Provincetown Municipal Airport.
More than 300 acres were taken out of the Province Lands to permit construction of the Provincetown Municipal Airport (PVC), a project begun in 1947. Burns & Kenerson were the original architects. With a scene-stealing display of a Lockheed F-80 Shooting Star jet fighter, the airport was formally dedicated on Sunday, 31 October 1948. Its macadam-paved runway — designated Runway 7/25 — was 3,500 feet long and 100 feet wide, suitable for “an airplane large enough to carry 24 passengers,” the Airport Commission reported. The Cape Cod Flying Service, owned by John C. Van Arsdale, was the original lessee and operator of the facility, paying the town $1,800 annually, plus 2 cents a gallon for all the retail gasoline it sold. The next year, Cape Cod Flying Service organized a division called the Provincetown-Boston Airline. The two services carried a total of 2,495 passengers between Provincetown and Boston in 1949.
The first hangar was completed in 1950. In 1953, the combined assets of Cape Cod Flying Service and its Provincetown-Boston Airline division were sold to a new entity, the Provincetown-Boston Airline Inc., which assumed responsibility for airport operations. Annual passenger traffic passed the 6,000 mark in 1954, which was also when air mail service began to Provincetown as a result of lobbying by Senator John F. Kennedy. PBA passed the 7,000 passneger mark in 1955, the 10,000 mark in 1957, and the 11,000 mark in 1959 — not coincidentally the year the airport got its first proper passenger terminal. A 4,000-foot-long taxiway, parallel to the runway, was completed in 1963. That year, PBA carried more than 12,000 passengers between Provincetown and Boston. An instrument landing system was initiated in 1966 and more than 14,000 passengers traveled to and from Boston aboard PBA. A year later, the airline broke the 17,000 mark. In 1968, PBA began flying 32-passenger Douglas DC-3s, but it was only then that potable water first arrived at the field by a hookup with town service. It’s a measure of how remote the area remained that the airport grounds were still traipsed by local hunters in search of rabbit and deer in the early 1970s. Pheasants were also stocked in the area by the Highland Fish and Game Club, working with the state fish and game agency.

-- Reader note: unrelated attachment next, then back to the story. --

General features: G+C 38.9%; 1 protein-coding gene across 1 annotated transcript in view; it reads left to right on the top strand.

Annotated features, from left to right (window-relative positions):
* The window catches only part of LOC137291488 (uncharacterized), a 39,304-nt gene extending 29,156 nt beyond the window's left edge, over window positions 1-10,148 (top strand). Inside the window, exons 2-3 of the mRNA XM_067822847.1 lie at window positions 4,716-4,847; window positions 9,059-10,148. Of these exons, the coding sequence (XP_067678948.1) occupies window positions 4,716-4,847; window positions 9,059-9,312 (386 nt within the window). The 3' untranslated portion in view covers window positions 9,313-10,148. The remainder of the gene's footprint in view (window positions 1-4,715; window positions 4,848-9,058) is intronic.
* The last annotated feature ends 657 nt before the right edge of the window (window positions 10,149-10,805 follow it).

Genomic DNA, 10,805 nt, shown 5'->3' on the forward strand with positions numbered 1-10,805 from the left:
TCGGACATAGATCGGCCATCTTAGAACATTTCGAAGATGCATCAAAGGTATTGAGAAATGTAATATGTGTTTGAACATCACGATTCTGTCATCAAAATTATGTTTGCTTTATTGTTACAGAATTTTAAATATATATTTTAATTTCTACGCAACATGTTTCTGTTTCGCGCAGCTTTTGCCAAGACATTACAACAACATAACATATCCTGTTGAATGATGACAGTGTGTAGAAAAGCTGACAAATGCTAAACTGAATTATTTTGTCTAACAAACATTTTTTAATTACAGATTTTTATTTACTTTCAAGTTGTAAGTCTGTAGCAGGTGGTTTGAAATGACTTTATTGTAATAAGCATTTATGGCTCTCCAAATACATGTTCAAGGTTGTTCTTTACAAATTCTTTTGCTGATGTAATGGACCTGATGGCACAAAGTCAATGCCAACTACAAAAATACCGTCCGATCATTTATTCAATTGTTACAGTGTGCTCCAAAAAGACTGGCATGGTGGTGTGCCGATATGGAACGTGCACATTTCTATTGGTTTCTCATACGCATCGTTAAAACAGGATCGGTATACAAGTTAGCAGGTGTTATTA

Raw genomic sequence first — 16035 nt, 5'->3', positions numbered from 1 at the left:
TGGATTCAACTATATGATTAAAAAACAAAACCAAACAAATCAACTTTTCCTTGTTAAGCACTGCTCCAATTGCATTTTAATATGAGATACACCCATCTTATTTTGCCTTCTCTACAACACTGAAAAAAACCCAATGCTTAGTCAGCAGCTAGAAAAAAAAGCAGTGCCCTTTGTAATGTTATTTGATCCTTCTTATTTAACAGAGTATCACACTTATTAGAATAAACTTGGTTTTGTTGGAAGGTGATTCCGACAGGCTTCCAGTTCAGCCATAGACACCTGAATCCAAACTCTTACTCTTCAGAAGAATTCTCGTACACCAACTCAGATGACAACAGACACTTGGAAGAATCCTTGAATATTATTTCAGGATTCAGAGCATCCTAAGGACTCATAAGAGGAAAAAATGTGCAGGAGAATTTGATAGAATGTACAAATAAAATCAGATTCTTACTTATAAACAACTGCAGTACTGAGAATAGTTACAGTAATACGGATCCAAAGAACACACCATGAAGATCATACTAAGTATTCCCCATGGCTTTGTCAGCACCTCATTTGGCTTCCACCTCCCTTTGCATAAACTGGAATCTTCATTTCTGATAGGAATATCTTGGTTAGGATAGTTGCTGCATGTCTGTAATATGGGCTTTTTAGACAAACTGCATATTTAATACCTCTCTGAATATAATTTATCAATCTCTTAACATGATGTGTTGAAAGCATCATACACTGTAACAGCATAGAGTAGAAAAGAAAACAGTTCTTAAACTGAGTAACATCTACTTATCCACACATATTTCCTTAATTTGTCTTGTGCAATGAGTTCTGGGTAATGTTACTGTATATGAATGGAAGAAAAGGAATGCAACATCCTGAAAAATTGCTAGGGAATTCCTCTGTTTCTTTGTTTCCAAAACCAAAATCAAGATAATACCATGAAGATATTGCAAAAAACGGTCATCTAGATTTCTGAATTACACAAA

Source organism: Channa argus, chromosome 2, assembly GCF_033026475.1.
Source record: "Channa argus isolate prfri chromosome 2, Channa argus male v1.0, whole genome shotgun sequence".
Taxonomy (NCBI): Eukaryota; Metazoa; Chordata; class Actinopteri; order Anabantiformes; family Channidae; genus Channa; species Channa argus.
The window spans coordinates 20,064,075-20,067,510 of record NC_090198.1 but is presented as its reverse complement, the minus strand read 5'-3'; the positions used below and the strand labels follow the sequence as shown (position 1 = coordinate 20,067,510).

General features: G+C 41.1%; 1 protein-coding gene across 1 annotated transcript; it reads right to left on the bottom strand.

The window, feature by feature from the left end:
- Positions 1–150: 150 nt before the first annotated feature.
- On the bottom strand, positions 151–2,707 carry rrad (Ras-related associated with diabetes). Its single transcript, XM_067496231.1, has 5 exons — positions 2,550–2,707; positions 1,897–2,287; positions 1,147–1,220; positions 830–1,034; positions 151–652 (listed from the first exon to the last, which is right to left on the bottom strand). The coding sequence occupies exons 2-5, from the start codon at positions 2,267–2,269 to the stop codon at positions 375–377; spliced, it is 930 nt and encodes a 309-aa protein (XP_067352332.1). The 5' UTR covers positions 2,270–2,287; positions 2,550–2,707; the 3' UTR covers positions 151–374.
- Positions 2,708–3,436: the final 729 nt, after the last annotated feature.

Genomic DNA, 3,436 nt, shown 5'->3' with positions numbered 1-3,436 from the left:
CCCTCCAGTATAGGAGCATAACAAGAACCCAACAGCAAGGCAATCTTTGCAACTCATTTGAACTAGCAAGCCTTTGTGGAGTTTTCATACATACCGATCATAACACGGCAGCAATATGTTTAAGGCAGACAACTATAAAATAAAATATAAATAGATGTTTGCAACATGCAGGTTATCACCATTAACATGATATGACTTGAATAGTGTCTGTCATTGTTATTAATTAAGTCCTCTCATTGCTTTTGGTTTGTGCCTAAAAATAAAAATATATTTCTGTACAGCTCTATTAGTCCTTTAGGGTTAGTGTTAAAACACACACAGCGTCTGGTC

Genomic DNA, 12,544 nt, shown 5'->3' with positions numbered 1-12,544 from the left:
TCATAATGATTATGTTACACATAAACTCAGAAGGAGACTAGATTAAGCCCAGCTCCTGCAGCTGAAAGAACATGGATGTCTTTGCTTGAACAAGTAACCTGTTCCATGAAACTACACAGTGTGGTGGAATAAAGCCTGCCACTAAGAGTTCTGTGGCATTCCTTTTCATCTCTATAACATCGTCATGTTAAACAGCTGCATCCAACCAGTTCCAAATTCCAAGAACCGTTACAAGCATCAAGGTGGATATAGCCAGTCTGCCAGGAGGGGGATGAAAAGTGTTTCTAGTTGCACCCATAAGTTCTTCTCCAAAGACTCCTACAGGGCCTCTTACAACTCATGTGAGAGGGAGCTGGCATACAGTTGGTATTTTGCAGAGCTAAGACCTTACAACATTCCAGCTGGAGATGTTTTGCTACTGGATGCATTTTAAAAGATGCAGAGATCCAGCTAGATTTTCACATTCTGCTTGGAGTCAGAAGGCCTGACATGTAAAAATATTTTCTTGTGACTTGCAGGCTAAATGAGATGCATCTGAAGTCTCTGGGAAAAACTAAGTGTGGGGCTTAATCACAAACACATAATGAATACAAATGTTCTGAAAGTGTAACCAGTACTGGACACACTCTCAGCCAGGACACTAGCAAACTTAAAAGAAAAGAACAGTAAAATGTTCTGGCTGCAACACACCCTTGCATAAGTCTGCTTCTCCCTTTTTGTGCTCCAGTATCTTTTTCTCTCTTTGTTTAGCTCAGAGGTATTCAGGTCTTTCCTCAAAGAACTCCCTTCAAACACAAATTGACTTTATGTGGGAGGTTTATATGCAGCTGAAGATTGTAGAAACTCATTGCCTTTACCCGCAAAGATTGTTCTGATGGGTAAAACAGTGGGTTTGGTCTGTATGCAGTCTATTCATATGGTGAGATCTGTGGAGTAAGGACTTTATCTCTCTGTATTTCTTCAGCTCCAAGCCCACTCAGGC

The old hangar was replaced in 1973. By 1984, 20,000 passengers annually were flying the Provincetown-Boston route aboard PBA, the largest commuter carrier in the nation. But that apogee was the year in which the airline’s rapid collapse began, following a crash on 7 September in Florida that killed one person and injured five others. A second and far more serious crash in Jacksonville three months later, killing 13 people, sealed the airline’s doom as an independent entity. It soon filed for bankruptcy, emerging in May 1986 under the budget airline People Express, which was swallowed up four months later by Continental Airlines, which ended Provincetown-Boston service in 1988.
The next year, Cape Air, founded by Daniel A. Wolf, stepped in. It has provided the critical link to Logan ever since, with up to a dozen flights daily on its 10-passenger Cessna 402s. It also runs the airport. The passenger terminal was renovated in 1998, three years before the terrorist attacks on the World Trade Center and the Pentagon. Subsequently imposed airport security measures have strained the terminal and the municipal payroll.
¶ Last updated on 11 March 2017.